Cargo-Bot review

The thing that makes Cargo-Bot a special title is the fact that it was created using an iPad.

Using an app called Codea Cargo-Bot is a proof of concept, and a brilliant way to market Codea. I am by no means good at programming, but the mere notion of being able to code everything using an iPad is impressive. I will divide this review in one part game review, and one part app impressions.

The game Cargo-Bot is all about programming a robot to move crates into certain patterns. It might sound easy, but given the limited number of commands available it gets complicated quickly. Using short functions, and colour coded commands takes concentration, and spatial thinking. If you program sequential actions in other aspects of life you will find it a breeze though. I have only tried one game with a similar approach to gaming for iOS, but darn it if I can recall the name. The object of that game was to move a robot past obstacles to a goal.

You get four rows of command slots, and to make it more efficient you have to group commands into functions. This might sound like a really nerdy game, and it is but in a fun way. It takes a special type of gamer to appreciate the slow gameplay, and the fact that you will not succeed by luck or speed. When I manage to separate coloured crates, and then put them in separate stacks I get a higher sense of reward then when killing a bunch of zombies in a FPS.

The controls are easy to grasp, just drag commands to the command slots. Press play when done, and the Cargo-Bot starts moving. A fast-forward button allows for speedier movement, and a slow-motion button allows you to properly see each individual command carried out.

The tutorial is excellent, and once I was left on my own the game offered hours of programming fun. Someone with more skill, and experience will be able to complete the entire game within the same time I complete the easy puzzles. More puzzles are promised in updates.

The presentation in Cargo-Bot is functional with bright colours, and retina resolution for the New iPad. There is nothing special about the graphics though, but considering the subject matter and nerdy nature they look surprisingly suitable to a broader audience. The music is of a casual nature, and it didn’t bother me or stick with me.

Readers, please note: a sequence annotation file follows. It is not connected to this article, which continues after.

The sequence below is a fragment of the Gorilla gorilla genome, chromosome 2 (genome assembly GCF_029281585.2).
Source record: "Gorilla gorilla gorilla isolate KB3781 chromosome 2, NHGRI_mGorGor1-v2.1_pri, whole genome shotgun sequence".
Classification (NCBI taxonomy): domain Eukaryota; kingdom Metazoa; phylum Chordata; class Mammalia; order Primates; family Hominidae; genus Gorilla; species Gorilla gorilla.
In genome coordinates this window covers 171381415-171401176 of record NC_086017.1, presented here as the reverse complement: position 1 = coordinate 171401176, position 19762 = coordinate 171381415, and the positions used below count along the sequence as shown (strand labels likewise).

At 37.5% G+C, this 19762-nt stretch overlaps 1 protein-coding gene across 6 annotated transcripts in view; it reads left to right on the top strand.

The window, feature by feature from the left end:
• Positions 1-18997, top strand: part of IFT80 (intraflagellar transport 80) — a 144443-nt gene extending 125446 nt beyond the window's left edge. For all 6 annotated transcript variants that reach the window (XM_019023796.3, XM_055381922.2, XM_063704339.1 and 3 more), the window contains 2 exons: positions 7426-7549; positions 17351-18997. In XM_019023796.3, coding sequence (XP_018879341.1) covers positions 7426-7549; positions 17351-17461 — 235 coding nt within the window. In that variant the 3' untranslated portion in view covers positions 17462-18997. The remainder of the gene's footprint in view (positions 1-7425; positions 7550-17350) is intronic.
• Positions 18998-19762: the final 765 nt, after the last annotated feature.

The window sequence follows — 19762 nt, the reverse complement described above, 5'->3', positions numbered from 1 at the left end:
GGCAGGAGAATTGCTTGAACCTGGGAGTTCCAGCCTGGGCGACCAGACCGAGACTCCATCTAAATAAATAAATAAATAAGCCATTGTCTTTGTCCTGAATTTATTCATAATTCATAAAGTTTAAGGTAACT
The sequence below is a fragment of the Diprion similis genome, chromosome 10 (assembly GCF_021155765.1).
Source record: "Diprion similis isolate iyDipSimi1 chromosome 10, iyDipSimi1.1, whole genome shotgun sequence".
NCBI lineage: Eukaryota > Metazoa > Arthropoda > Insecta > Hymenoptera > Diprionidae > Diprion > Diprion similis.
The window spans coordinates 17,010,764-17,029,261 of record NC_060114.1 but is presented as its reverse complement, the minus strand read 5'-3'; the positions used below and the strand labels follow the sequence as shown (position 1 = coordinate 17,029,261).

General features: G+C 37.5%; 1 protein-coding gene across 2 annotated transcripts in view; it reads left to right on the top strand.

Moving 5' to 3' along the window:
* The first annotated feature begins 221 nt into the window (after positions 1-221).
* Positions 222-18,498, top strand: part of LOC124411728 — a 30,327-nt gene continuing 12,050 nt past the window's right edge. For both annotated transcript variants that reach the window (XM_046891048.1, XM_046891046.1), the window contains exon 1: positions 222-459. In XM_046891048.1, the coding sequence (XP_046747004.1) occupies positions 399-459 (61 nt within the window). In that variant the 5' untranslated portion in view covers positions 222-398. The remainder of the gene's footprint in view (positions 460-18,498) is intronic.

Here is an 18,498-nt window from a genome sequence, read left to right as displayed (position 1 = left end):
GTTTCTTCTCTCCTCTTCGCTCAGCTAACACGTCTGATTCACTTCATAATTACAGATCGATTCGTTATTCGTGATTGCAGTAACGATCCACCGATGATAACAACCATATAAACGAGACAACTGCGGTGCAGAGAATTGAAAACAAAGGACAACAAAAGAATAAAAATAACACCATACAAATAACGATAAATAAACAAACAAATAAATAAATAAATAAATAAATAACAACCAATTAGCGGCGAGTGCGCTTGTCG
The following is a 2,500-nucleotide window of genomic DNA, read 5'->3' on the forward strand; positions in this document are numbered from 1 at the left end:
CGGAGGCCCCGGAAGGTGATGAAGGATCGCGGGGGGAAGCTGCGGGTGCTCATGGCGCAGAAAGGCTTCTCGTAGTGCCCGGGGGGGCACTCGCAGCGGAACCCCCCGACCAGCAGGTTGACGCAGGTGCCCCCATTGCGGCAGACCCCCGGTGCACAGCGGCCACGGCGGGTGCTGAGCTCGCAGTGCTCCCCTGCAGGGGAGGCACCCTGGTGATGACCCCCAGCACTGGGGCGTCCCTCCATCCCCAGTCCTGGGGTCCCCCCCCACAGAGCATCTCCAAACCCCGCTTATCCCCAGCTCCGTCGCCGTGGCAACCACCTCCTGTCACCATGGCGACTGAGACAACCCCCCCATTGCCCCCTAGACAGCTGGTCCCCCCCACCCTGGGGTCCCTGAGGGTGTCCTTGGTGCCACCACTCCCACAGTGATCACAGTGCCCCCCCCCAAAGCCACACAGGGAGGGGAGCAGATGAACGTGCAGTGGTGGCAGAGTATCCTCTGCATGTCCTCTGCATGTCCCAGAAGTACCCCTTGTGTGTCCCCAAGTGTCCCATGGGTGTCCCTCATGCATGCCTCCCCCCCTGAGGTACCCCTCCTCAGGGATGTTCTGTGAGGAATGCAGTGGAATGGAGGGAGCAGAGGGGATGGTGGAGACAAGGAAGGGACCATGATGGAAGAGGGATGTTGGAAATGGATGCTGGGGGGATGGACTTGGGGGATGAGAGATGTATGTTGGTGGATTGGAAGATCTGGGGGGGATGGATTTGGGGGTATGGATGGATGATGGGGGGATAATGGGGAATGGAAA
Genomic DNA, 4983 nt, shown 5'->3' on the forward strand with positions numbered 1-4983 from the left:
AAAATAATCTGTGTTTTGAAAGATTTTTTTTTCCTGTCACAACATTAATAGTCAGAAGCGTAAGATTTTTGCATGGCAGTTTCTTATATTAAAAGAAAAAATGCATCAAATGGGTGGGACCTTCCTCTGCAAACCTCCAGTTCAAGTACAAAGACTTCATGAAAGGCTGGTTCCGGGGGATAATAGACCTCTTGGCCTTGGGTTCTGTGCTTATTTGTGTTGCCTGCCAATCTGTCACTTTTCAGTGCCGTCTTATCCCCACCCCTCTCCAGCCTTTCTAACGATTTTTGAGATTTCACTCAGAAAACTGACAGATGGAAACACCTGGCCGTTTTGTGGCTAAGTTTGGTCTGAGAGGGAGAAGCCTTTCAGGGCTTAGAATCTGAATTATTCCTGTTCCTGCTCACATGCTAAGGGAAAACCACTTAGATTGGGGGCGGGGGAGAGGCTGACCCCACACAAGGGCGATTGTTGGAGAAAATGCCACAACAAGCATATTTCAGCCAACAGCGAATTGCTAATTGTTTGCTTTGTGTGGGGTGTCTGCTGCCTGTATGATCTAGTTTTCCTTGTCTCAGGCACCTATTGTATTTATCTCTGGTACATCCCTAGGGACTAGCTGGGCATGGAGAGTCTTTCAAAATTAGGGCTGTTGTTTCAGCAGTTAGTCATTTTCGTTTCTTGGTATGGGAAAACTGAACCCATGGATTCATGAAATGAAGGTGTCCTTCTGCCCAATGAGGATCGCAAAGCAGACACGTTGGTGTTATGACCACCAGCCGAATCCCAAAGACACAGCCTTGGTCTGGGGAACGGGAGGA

As I mentioned in the beginning this is a game created using Codea. At $9.99 it offers vast opportunities to code using the Lua language for programming. You have to know, or be interested in learning about programming to be able to use it properly. Once you get going though many parameters can be changed using sliders for example. It is also easy to directly run the code, take screencaps and even record video sequences of the code in action.

To those new to programming Codea offers a lot of documentation within the app. It also comes with a lot of cool examples you can run, change and get inspired by. Sound effects, and 3D effects are examples that you can learn a lot from. If you have the idea, and the time you can certainly create a game or app using Codea.

Cargo-Bot is a great game for a select audience. Your kids might not like it, but finally you get something to show your uncle still using a standalone calculator. If you are interested in learning to code, or have an idea and skill Codea is a great way to get going. Now I just wish I had any of those things.

Final Rating


Cargo-Bot Free iPad only
Version: 1.0.1

Codea $9.99 iPad only
Version: 1.3.6
Seller: Two Lives Left

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  • thismarty

    Codae would be a really cool app if they were to come up with a desktop version as well (which I hope they have or will).  But having a learning or creative tool trapped on a device where apps can disappear from the App Store without notice or where I can’t easily re-install old versions after a screwy update, is kinda scary.  An iPad version is a great portable adjunct to a desktop version, but iPad-only isn’t so great.